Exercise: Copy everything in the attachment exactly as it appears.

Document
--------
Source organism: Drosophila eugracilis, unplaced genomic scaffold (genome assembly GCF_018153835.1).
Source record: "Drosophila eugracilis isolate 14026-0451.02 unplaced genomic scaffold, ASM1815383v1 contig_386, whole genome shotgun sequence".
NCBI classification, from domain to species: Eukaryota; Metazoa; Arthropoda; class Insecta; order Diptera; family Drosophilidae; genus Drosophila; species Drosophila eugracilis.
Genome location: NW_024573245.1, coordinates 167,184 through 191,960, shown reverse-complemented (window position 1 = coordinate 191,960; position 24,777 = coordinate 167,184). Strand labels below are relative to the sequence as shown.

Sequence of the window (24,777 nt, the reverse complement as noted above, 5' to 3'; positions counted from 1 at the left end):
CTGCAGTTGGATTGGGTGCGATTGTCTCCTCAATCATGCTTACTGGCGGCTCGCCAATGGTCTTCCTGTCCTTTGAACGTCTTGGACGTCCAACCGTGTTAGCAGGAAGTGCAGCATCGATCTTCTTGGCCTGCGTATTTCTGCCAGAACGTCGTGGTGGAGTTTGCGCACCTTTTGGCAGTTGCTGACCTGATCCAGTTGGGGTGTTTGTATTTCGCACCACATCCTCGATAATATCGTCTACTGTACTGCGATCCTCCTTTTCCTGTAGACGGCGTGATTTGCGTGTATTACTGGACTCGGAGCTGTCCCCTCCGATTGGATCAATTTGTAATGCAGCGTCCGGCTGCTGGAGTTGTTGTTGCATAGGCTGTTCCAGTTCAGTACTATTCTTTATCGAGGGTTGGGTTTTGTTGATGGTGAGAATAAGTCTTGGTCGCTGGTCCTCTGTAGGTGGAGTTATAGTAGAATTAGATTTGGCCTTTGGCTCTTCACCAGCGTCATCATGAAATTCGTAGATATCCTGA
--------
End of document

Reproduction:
Source organism: Drosophila eugracilis, unplaced genomic scaffold (genome assembly GCF_018153835.1).
Source record: "Drosophila eugracilis isolate 14026-0451.02 unplaced genomic scaffold, ASM1815383v1 contig_386, whole genome shotgun sequence".
NCBI classification, from domain to species: Eukaryota; Metazoa; Arthropoda; class Insecta; order Diptera; family Drosophilidae; genus Drosophila; species Drosophila eugracilis.
Genome location: NW_024573245.1, coordinates 167,184 through 191,960, shown reverse-complemented (window position 1 = coordinate 191,960; position 24,777 = coordinate 167,184). Strand labels below are relative to the sequence as shown.

Sequence of the window (24,777 nt, the reverse complement as noted above, 5' to 3'; positions counted from 1 at the left end):
CTGCAGTTGGATTGGGTGCGATTGTCTCCTCAATCATGCTTACTGGCGGCTCGCCAATGGTCTTCCTGTCCTTTGAACGTCTTGGACGTCCAACCGTGTTAGCAGGAAGTGCAGCATCGATCTTCTTGGCCTGCGTATTTCTGCCAGAACGTCGTGGTGGAGTTTGCGCACCTTTTGGCAGTTGCTGACCTGATCCAGTTGGGGTGTTTGTATTTCGCACCACATCCTCGATAATATCGTCTACTGTACTGCGATCCTCCTTTTCCTGTAGACGGCGTGATTTGCGTGTATTACTGGACTCGGAGCTGTCCCCTCCGATTGGATCAATTTGTAATGCAGCGTCCGGCTGCTGGAGTTGTTGTTGCATAGGCTGTTCCAGTTCAGTACTATTCTTTATCGAGGGTTGGGTTTTGTTGATGGTGAGAATAAGTCTTGGTCGCTGGTCCTCTGTAGGTGGAGTTATAGTAGAATTAGATTTGGCCTTTGGCTCTTCACCAGCGTCATCATGAAATTCGTAGATATCCTGA